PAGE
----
Nudging the elders

In addition to formal leadership training programmes, Africa’s current leaders also need to contribute to the development of the young by demonstrating good leadership skills, analysts say.

In February former Liberian president Ellen Johnson Sirleaf won the Mo Ibrahim Prize for Achievement in African Leadership for leading her country’s recovery, through reconciliation and nation-building, after years of bloody conflict.

Launched in 2006, the prize is meant to promote good governance and peaceful political transitions by recognizing and celebrating African presidents who, according to the Mo Ibrahim Foundation, “have developed their countries and strengthened democracy and human rights” and are “exceptional role models for the continent.”

Ms. Sirleaf handed over power to 51-year-old George Weah in January.

But there appears to be a dearth of exceptional political leadership; over a decade of its existence, except for Mr. Mandela, who was given an honorary award, only five leaders have met the prize’s criteria: Ms. Sirleaf (2018), Joaquim Chissano of Mozambique (2007), Festus Mogae of Botswana (2008), Pedro Pires of Cabo Verde (2011) and Hifikepunye Pohamba of Namibia (2014).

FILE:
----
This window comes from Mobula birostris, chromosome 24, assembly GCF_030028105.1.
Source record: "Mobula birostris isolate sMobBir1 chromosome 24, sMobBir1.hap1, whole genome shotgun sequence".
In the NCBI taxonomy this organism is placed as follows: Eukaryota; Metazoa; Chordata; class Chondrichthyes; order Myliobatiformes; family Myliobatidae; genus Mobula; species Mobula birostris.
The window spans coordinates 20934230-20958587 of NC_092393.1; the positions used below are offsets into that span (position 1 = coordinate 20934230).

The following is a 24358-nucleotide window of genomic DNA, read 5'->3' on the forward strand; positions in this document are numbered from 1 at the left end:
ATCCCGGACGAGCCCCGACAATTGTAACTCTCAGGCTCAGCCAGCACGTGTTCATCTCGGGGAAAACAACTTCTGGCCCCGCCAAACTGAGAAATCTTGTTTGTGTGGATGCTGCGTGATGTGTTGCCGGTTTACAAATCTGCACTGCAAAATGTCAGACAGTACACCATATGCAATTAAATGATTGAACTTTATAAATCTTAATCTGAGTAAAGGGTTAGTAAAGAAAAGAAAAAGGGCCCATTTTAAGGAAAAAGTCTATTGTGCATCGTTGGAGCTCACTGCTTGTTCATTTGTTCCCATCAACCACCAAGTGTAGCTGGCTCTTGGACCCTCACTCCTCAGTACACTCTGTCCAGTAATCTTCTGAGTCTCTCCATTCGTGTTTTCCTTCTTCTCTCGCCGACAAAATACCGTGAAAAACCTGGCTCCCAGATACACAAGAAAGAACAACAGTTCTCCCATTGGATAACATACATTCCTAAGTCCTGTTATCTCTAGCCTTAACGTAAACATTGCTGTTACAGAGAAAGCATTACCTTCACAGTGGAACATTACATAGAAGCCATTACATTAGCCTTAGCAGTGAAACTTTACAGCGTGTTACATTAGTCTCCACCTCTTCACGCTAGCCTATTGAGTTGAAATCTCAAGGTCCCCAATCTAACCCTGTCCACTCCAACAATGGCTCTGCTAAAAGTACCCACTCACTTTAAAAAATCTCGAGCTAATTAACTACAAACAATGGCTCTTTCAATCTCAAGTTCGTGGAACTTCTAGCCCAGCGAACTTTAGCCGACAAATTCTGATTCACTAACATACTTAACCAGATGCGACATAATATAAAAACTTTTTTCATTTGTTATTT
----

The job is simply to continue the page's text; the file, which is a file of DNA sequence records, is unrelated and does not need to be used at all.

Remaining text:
Between academic training championed by ALA and real-life experience advanced by the Ibrahim leadership fellowship, there appears to be “room for a lot more” efforts at training young leaders, Ms. Musiitwa says.

By Franck Kuwonu